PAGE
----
Repent for your sins!
With the credit crunch forcing cash-strapped Britons to abandon ownership of their shoebox-sized homes for actual shoe boxes, nobody is happier than you, the stygian-souled Letting Agent.
“Wait,” you say. “I provide an essential service that assists both inept landlords and overwhelmed tenants navigate the all-too tasking world of property lettings.”
Ha. What wretched things you must imagine while you pleasure yourself to sleep on a huge pile of your victims’ sorrow.
I’ll always remember the way “Bruce” showed me around the “suite” mentioning the extra-environmental heating system, the new coat of paint, the brand new furnishings… then casually mentioning the small matter of the agency fee: £240… for 15 minutes of “work.” Ah, that’s how you can afford that new BMW.
It should provide me a bit of solace to think that a few people are profiting off the misfortune of others… but it doesn’t.
Fergis T. McGillicuddy
Many members of the public seem to be concerned that today’s experiment will create a miniature black hole. One that will quickly gain energy by devouring matter, growing in size until the entire Earth is vaporised in a terrifyingly cosmic blink-of-an eye.
I am not one of those people. However, I am concerned about monsters.
The big bang created the universe without towering 60 ft. flesh-eating spider squids that excrete flaming acid from leathery tendrils of teeth and fangs, but maybe this new mini-big bang will draw a different number in the monster-possible lottery.
Like others, I’ve heard the repeated assurances the LHC is perfectly safe. You’re the experts… and perhaps the first meals a pan-dimensional Lovecraftian horror has enjoyed in a non-eon. Shub-Niggurath cannot be contained with conventional weaponry, you know.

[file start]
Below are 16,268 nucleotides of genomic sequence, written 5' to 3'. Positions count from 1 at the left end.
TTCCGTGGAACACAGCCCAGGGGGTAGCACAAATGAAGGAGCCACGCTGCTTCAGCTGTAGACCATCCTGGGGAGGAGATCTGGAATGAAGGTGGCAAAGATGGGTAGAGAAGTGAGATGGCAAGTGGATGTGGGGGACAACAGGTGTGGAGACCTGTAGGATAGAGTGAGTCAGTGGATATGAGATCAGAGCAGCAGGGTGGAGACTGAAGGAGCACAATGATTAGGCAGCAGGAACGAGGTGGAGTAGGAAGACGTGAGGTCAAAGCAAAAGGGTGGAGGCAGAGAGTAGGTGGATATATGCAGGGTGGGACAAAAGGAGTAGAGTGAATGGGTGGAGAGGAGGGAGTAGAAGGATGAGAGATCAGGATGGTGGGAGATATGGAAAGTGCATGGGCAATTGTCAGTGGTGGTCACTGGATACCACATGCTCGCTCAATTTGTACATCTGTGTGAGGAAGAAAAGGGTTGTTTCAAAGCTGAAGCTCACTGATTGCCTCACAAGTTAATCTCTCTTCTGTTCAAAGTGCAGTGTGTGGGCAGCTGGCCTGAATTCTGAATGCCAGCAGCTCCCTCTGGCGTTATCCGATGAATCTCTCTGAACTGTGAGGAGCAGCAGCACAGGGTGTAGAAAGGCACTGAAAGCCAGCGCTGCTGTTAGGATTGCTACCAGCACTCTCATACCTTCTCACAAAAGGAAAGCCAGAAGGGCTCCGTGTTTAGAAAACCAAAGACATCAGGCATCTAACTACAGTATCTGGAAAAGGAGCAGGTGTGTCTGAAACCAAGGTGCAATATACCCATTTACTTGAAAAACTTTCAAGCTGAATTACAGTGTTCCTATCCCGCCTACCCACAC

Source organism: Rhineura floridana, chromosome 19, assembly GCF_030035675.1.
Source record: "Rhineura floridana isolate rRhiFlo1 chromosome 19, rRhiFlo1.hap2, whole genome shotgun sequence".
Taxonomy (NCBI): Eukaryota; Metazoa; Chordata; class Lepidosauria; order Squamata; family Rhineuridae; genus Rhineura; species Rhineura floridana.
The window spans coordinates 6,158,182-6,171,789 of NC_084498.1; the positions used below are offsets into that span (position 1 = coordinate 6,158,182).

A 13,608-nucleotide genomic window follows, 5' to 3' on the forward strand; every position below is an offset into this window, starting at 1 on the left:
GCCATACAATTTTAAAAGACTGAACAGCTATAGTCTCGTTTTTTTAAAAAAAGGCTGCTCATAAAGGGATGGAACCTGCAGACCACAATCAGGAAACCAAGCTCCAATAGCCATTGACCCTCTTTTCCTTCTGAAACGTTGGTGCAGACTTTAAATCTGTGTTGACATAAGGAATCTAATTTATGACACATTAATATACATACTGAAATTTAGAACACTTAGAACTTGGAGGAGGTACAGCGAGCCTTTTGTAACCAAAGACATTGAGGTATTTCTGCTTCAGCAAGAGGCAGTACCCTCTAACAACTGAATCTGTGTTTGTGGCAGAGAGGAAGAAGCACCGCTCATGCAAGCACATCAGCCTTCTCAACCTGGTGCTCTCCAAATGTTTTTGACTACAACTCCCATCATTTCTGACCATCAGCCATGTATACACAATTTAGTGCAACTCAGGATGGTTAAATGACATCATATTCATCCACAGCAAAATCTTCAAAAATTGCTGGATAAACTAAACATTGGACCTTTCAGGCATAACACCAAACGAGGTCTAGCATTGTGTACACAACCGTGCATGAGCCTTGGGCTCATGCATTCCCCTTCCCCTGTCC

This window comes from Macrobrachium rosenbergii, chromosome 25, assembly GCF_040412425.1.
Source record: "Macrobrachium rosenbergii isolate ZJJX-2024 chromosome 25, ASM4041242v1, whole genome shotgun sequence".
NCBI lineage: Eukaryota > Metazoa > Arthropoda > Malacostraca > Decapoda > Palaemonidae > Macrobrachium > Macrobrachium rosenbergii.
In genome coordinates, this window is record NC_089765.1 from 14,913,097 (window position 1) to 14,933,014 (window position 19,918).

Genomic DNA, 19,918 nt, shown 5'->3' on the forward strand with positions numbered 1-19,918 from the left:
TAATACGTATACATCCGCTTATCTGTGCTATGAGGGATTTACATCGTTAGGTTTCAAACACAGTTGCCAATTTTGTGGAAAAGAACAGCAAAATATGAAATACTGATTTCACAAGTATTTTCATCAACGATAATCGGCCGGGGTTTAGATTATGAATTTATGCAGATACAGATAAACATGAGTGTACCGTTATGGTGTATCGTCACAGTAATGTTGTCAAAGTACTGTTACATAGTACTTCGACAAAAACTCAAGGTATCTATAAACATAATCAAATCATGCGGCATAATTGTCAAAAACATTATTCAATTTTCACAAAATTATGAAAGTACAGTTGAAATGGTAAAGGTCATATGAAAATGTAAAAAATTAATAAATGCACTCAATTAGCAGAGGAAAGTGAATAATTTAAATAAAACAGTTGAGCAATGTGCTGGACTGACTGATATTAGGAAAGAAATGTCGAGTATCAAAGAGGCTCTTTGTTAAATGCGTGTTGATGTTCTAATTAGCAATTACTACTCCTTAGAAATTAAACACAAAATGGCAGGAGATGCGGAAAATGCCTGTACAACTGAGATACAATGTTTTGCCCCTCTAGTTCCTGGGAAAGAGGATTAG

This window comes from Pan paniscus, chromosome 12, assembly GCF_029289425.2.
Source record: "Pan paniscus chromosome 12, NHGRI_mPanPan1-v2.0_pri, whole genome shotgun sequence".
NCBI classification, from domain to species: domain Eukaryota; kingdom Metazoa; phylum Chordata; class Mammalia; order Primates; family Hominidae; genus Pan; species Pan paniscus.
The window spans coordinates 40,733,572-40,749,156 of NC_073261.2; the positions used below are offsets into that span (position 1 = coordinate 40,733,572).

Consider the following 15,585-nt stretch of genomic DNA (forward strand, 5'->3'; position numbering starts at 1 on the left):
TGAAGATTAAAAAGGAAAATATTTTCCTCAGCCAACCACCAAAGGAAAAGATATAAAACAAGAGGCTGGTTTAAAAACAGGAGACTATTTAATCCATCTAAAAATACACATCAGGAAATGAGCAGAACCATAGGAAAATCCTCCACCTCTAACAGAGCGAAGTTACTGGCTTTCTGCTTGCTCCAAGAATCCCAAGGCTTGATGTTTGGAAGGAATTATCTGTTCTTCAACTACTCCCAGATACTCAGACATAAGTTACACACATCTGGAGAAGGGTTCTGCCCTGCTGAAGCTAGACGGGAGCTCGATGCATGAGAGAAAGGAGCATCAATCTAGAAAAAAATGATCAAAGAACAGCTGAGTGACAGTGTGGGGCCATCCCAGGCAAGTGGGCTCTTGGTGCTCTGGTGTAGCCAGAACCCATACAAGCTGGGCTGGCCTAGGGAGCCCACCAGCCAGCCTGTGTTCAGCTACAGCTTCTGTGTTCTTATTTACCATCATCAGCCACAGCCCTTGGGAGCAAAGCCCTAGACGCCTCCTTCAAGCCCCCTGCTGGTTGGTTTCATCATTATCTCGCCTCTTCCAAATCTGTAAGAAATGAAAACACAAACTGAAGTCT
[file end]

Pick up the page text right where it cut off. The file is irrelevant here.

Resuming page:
Fergis T McGillicuddy
According to recent statistics, Health and Wellness is spending $13.2 billion in 2008-09, equalling about $3771 for every person in the province.
I’ve done some calculations and I believe I’ve come up with an actionable “Made-in Alberta” solution to our health care crisis that will both increase system accessibly and reduce patient wait times.
The best part: It only requires two elements, both inexpensive and efficient.
A basic 16 oz. claw hammer from Home Depot retails for $6.27, tax included. A burlap sack costs around $2, even less if you buy in bulk. Call it the “fourth way.”
One hammer and sack for each man, woman and child in Alberta would only require an expenditure of about a half a million dollars ($423,216 to be exact). Apparently the province currently spends $1.5 million on health care every hour.
Treatment by medical specialists could begin almost immediately as a patient was brought to the facility, which wouldn’t need to be a hospital anymore. A warehouse or vacant lot would suffice.
The massive savings could then be passed on to truly essential expenditures, like ministerial pay hikes.
Surely a number of Albertans will be dismayed by this startlingly innovative method of health care delivery. I believe a simple ad campaign would assuage their fears and misconceptions. I’d suggest a cheeky print-based campaign centred on the slogan: “Get in the sack with Alberta Health and Wellness.”
As evidenced by your deft handling of the recent super board imposition and the like, I believe you are the forward-thinking leader that can will implement an efficient governance structure for a flexible and responsive health system of the 21st century. A hammer and a burlap sack is that system.
Fergis T. McGillicuddy